In targeted shootings, gang members or estranged husbands attack students and educators on campuses simply as a matter of convenience - the perpetrators know where their intended victims will be and when.
A year ago, in San Bernardino, California, a man who had long harassed his estranged wife walked into her classroom and, without a word, fired 10 shots from his revolver, killing her and also fatally wounding an 8-year-old. He then took his own life.
In 2016, just as hundreds of students were letting out for the day from Linden-McKinley STEM Academy in Columbus, Ohio, a 16-year-old in a passing car opened fire and wounded two students - one 12, the other 15 - on the front lawn.
Cases such as that one, which was gang related and didn't kill anybody, seldom prompt demands for reform. The same is true of accidental shootings that cause injuries (at least 16 since Columbine) and suicides committed in a public space or that included a threat to other students (at least four have occurred over the same period).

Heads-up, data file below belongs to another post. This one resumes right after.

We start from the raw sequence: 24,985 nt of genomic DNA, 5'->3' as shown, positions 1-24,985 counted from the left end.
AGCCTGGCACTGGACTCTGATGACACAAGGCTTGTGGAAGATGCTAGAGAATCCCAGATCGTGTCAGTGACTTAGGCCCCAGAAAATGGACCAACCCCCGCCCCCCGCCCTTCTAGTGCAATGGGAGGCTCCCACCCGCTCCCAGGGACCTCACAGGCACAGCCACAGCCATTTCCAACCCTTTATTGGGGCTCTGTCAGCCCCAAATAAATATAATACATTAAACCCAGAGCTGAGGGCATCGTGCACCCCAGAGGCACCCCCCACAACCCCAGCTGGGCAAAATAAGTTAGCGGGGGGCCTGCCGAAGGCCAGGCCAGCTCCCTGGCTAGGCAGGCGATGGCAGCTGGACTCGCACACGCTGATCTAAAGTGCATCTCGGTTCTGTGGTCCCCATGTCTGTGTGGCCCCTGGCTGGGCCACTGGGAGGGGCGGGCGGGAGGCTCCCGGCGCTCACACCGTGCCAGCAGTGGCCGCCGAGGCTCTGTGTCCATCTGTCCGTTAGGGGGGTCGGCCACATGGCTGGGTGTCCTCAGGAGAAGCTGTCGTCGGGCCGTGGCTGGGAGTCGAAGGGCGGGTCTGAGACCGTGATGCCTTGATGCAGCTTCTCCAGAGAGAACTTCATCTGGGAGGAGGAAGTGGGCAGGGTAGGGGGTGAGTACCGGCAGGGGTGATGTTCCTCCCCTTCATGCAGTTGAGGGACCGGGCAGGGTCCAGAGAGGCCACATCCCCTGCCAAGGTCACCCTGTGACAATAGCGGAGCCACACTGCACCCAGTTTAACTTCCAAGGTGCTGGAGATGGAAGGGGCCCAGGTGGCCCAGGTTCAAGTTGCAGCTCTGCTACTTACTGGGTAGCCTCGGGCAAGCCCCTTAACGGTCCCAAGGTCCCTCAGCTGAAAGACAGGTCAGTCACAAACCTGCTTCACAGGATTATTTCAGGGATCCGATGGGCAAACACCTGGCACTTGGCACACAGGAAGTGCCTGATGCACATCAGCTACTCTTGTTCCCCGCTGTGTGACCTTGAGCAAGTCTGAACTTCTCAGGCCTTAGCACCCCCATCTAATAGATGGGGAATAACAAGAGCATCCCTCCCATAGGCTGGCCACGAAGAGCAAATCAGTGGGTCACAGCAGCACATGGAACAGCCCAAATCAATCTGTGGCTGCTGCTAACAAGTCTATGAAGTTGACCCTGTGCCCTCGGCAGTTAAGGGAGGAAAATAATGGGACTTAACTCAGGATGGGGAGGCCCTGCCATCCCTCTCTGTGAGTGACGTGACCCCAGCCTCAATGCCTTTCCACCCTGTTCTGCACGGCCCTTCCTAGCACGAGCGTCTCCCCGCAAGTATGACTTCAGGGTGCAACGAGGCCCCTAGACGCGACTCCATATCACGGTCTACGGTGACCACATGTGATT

Beyond the physical
The emotional damage children suffer from these shootings, however, can be just as crippling as what others endure during highly publicized assaults. A study published in the journal Pediatrics in 2015 concluded that kids who witness an attack involving a gun or knife can be just as traumatized as children who have been shot or stabbed.
"In some ways, the distress caused, especially when the victim is a child or other close family member, might even be worse," said Sherry Hamby, a clinical psychologist and co-author of the study. "We don't do enough to acknowledge the collateral damage of gun violence. We are asking too many to carry this burden."
More than 700 students attended Linden-McKinley two years ago, and scores of them saw the carnage that unfolded during that drive-by.
"All I heard is these gunshots go off," Ya'mya Wilson, a junior, told a TV station at the time. "I literally started crying."
In defence of defence
The news was both infuriating and encouraging for Duke Bradley, principal at Benjamin Banneker High, an almost all-black school south of downtown Atlanta. A girl had spotted a classmate with a gun and reported it to an administrator.